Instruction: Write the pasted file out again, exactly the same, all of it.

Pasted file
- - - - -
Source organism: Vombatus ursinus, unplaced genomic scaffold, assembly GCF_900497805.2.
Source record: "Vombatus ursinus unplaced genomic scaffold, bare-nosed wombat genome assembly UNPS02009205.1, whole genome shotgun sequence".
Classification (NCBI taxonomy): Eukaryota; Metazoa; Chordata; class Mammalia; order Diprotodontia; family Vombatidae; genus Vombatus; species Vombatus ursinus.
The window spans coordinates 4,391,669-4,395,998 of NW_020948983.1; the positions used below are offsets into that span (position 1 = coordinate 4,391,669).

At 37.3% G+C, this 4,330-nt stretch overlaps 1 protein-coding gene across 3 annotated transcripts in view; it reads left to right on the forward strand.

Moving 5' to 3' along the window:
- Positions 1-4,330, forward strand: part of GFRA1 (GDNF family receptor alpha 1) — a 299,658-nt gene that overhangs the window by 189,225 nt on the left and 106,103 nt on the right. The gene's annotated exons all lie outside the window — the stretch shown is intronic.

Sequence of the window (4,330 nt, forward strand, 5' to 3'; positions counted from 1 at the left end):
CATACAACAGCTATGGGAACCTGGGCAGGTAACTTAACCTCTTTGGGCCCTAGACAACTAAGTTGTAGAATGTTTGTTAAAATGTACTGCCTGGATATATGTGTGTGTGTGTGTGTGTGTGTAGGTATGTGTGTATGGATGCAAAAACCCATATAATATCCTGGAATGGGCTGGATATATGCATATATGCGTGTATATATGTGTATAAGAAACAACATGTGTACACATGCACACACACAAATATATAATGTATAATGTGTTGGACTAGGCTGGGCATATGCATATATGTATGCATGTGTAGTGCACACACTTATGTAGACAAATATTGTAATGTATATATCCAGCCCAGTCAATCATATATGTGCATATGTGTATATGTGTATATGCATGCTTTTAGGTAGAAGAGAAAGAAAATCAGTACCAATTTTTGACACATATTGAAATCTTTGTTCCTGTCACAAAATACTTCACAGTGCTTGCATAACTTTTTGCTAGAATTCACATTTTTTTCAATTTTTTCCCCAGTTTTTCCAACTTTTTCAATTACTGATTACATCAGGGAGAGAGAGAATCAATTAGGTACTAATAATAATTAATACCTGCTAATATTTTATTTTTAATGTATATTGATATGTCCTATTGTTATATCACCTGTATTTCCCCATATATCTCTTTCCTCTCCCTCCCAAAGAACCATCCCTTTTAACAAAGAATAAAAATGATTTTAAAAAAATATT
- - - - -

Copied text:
Source organism: Vombatus ursinus, unplaced genomic scaffold, assembly GCF_900497805.2.
Source record: "Vombatus ursinus unplaced genomic scaffold, bare-nosed wombat genome assembly UNPS02009205.1, whole genome shotgun sequence".
Classification (NCBI taxonomy): Eukaryota; Metazoa; Chordata; class Mammalia; order Diprotodontia; family Vombatidae; genus Vombatus; species Vombatus ursinus.
The window spans coordinates 4,391,669-4,395,998 of NW_020948983.1; the positions used below are offsets into that span (position 1 = coordinate 4,391,669).

At 37.3% G+C, this 4,330-nt stretch overlaps 1 protein-coding gene across 3 annotated transcripts in view; it reads left to right on the forward strand.

Moving 5' to 3' along the window:
- Positions 1-4,330, forward strand: part of GFRA1 (GDNF family receptor alpha 1) — a 299,658-nt gene that overhangs the window by 189,225 nt on the left and 106,103 nt on the right. The gene's annotated exons all lie outside the window — the stretch shown is intronic.

Sequence of the window (4,330 nt, forward strand, 5' to 3'; positions counted from 1 at the left end):
CATACAACAGCTATGGGAACCTGGGCAGGTAACTTAACCTCTTTGGGCCCTAGACAACTAAGTTGTAGAATGTTTGTTAAAATGTACTGCCTGGATATATGTGTGTGTGTGTGTGTGTGTGTAGGTATGTGTGTATGGATGCAAAAACCCATATAATATCCTGGAATGGGCTGGATATATGCATATATGCGTGTATATATGTGTATAAGAAACAACATGTGTACACATGCACACACACAAATATATAATGTATAATGTGTTGGACTAGGCTGGGCATATGCATATATGTATGCATGTGTAGTGCACACACTTATGTAGACAAATATTGTAATGTATATATCCAGCCCAGTCAATCATATATGTGCATATGTGTATATGTGTATATGCATGCTTTTAGGTAGAAGAGAAAGAAAATCAGTACCAATTTTTGACACATATTGAAATCTTTGTTCCTGTCACAAAATACTTCACAGTGCTTGCATAACTTTTTGCTAGAATTCACATTTTTTTCAATTTTTTCCCCAGTTTTTCCAACTTTTTCAATTACTGATTACATCAGGGAGAGAGAGAATCAATTAGGTACTAATAATAATTAATACCTGCTAATATTTTATTTTTAATGTATATTGATATGTCCTATTGTTATATCACCTGTATTTCCCCATATATCTCTTTCCTCTCCCTCCCAAAGAACCATCCCTTTTAACAAAGAATAAAAATGATTTTAAAAAAATATT